LINNAEUS (CARL) Autograph letter in the third person (headed "Coelestis anima Dominæ ANNÆ BLACKBURNE S. pl. d. Car. Linné"), in Latin, to the botanist Anna Blackburne, 1771
Lot 109
LINNAEUS (CARL) Autograph letter in the third person (headed "Coelestis anima Dominæ ANNÆ BLACKBURNE S. pl. d. Car. Linné"), in Latin, to the botanist Anna Blackburne, 1771
Sold for £15,000 (US$ 24,042) inc. premium

Lot Details
LINNAEUS (CARL)
Autograph letter in the third person (headed "Coelestis anima Dominæ ANNÆ BLACKBURNE S. pl. d. Car. Linné"), in Latin, to the botanist Anna Blackburne of Orford Hall, Warrington, assuring his "heavenly spirit" that he knew of her already, as one of "three botanical ladies" who "disputed in 1769 with and triumphed over the botanist in the physic garden at Oxford about the geranium", and going on to make a request in equally flattering terms: "I am at a loss to account for your kindness in lavishing upon a mere foreigner, altogether unknown to you, such bounties as are to me more valuable than gold.... Should you transmit to me either insects or birds, or plants, you will find me not altogether ungrateful, while I shall have it in my power to publish to the world those articles belonging to your curious collection.... Oh! that you would send me some new discovery you have made in the vegetable kingdom, that I might consecrate your name to immortality", and sending details of his address; with autograph address leaf ("Mrs Ann Blackburne/ Orford/ near Warrington, Lancashire"), sealed and postmarked; the letter annotated by the recipient "Societati Regiæ Scientiarum Upsaliæ/ when I write to Linnæus/ direct as above", 2 pages, small seal-tear, light spotting, 4to, Uppsala, 28 July 1771

Footnotes

  • 'OH! THAT YOU WOULD SEND ME SOME NEW DISCOVERY YOU HAVE MADE IN THE VEGETABLE KINGDOM, THAT I MIGHT CONSECRATE YOUR NAME TO IMMORTALITY' – LINNAEUS TO THE ENGLISH BOTANIST ANNA BLACKBURNE.

    Anna Blackburne (1726-1793) was daughter of the horticulturist John Blackburne who had established a much admired garden at Walford Hall, near Warrington. Anna joined her father in his scientific activities and herself developed a well-known natural history collection, receiving visitors such as Thomas Pennant and exchanging specimens with collectors such as Peter Simon Pallas; Johann Reinhold Forster, who taught at Warrington Academy, being a regular guest and Erasmus Darwin describing her as 'learned and ingenious'. Pennant named the plant genus Blackburnia, an Australian shrub, after her; and Forster the Blackburnian warbler, Dendroica fusca (see Ann B. Shteir in the ODNB).

    In order to study the Linnaeum classification system, she studied Latin, and on 29 July 1771 she wrote to Linnaeus in Uppsala and offered to send him North American birds and insects collected by one of her brothers, Ashton Blackburne, near New York. Ours is the letter Linnaeus wrote in reply. Long thought lost, it was published by V. P. Wystrach, 'Anna Blackburne (1726–1793)—a neglected patroness of natural history', in the Journal of the Society for the Bibliography of Natural History, 8 (1976–8), pp. 148–68, to whose translation we are indebted. Her two letters to Linnaeus are published in the Bref och skrifvelser af och till Carl von Linné, edited by J.M. Hulth (1916).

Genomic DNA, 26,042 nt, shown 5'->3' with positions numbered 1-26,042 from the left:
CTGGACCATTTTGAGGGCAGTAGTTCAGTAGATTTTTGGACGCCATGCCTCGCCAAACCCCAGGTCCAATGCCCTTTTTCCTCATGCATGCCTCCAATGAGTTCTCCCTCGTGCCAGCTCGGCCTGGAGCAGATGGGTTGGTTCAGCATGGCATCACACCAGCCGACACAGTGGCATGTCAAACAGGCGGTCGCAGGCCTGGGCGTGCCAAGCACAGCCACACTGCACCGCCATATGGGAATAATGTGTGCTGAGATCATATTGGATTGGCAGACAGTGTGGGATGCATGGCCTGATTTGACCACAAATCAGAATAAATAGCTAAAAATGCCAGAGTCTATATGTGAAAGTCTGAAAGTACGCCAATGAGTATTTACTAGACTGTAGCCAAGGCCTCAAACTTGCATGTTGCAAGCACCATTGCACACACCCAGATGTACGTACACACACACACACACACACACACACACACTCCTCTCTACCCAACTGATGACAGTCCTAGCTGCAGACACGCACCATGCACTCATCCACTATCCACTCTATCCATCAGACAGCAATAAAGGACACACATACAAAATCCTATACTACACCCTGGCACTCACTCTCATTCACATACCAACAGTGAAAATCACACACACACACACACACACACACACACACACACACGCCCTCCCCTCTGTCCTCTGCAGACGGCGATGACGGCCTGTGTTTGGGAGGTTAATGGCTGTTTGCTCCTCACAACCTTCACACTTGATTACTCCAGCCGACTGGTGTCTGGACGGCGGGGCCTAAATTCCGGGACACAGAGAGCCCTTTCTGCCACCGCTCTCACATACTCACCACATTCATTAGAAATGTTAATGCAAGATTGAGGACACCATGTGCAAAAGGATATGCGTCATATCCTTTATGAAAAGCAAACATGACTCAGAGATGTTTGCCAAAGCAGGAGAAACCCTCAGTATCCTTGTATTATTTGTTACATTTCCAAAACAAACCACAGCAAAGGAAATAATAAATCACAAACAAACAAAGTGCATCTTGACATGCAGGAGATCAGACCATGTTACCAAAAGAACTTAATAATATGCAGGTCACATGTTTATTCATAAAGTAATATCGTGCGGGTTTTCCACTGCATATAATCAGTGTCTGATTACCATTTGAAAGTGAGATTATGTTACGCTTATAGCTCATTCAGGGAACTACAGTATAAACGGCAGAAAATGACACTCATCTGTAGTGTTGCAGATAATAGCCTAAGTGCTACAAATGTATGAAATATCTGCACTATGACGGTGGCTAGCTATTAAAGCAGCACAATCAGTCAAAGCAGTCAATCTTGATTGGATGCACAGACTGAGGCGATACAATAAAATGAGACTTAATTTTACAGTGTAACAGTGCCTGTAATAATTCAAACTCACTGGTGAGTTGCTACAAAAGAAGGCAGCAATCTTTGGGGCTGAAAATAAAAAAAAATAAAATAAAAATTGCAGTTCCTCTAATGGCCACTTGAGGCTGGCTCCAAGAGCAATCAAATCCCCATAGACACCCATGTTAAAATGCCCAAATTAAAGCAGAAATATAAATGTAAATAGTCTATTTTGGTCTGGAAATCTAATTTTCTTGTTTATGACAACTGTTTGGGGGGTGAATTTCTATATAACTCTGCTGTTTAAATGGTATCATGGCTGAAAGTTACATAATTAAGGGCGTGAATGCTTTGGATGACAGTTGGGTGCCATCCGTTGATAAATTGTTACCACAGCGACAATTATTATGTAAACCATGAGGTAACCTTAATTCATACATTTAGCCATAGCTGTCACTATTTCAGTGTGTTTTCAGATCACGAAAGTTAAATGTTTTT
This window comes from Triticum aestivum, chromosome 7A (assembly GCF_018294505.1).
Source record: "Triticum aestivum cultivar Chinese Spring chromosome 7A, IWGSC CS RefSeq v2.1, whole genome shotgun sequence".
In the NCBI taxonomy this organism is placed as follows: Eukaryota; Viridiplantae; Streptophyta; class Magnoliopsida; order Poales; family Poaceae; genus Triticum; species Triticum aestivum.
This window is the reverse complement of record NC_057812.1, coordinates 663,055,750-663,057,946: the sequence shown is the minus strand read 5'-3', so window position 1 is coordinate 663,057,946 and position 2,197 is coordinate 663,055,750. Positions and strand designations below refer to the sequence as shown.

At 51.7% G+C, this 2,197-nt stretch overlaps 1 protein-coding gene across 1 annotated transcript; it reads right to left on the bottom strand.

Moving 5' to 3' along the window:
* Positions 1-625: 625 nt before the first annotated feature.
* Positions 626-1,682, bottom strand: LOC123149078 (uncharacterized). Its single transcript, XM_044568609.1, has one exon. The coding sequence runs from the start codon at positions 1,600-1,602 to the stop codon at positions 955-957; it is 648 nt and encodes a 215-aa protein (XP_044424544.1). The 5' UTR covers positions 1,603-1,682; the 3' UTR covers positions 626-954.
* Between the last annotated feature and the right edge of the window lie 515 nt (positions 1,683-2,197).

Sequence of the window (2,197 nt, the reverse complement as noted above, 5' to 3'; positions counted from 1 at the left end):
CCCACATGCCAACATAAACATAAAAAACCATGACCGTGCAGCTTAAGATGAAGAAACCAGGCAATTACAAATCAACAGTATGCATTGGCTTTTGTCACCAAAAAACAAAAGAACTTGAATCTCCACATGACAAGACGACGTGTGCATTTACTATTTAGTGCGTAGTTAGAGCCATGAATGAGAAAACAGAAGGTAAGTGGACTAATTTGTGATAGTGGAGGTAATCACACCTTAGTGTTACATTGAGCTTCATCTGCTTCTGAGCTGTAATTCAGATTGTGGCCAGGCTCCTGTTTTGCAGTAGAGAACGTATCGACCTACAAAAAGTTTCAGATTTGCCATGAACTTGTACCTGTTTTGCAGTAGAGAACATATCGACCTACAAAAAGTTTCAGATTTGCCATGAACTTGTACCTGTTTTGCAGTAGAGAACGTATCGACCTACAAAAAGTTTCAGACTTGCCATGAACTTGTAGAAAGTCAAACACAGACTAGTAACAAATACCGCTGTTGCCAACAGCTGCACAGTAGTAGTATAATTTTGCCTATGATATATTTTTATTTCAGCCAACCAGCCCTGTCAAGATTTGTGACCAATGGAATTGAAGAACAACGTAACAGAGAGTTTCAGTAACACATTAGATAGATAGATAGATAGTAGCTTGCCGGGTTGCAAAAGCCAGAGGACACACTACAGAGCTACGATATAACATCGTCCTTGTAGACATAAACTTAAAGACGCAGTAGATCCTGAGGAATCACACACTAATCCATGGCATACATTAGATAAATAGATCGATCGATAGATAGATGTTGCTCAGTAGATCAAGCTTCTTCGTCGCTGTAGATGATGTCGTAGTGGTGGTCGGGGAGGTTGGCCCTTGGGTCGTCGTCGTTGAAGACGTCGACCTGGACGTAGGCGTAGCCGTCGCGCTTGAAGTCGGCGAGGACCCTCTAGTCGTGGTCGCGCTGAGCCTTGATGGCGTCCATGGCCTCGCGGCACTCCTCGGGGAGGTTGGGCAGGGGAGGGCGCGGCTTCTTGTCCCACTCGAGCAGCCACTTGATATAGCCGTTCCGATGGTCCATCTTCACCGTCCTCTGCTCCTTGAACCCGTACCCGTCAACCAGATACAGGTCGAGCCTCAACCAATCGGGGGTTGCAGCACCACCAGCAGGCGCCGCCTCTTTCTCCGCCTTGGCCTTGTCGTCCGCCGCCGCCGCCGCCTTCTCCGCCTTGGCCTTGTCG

Evan M. Gaughan writes of our letter: 'Claiming ownership of previously unidentified species was a bold move and suggests that Blackburne was a woman of resolute public ambition. The potential impact of her offer made it very likely that Linnaeus would not only accept her gift, but also attempt to repay her in some way, establishing a relationship marked by its reciprocity. If Linnaeus would not offer to compensate her in kind, then the least he could do was acknowledge her contributions to his taxonomy publicly. This is precisely what occurred... An endorsement from the father of modern taxonomy was a public credit that Blackburne eagerly welcomed [writing in her reply]: "I wish it was as much in my power, as it is in my inclination to send you a new plant, and shou'd think my self very highly honour'd by Your putting my name to it"' (Naturalists, Connoisseurs and Classicists: Collecting and Patronage as Female Practice in Britain, 1715-1825, MA dissertation, Indiana University, 2010).

    See also Anna Blackburne's Letter of Wishes, above, and other Blackburne manuscripts in the present sale.
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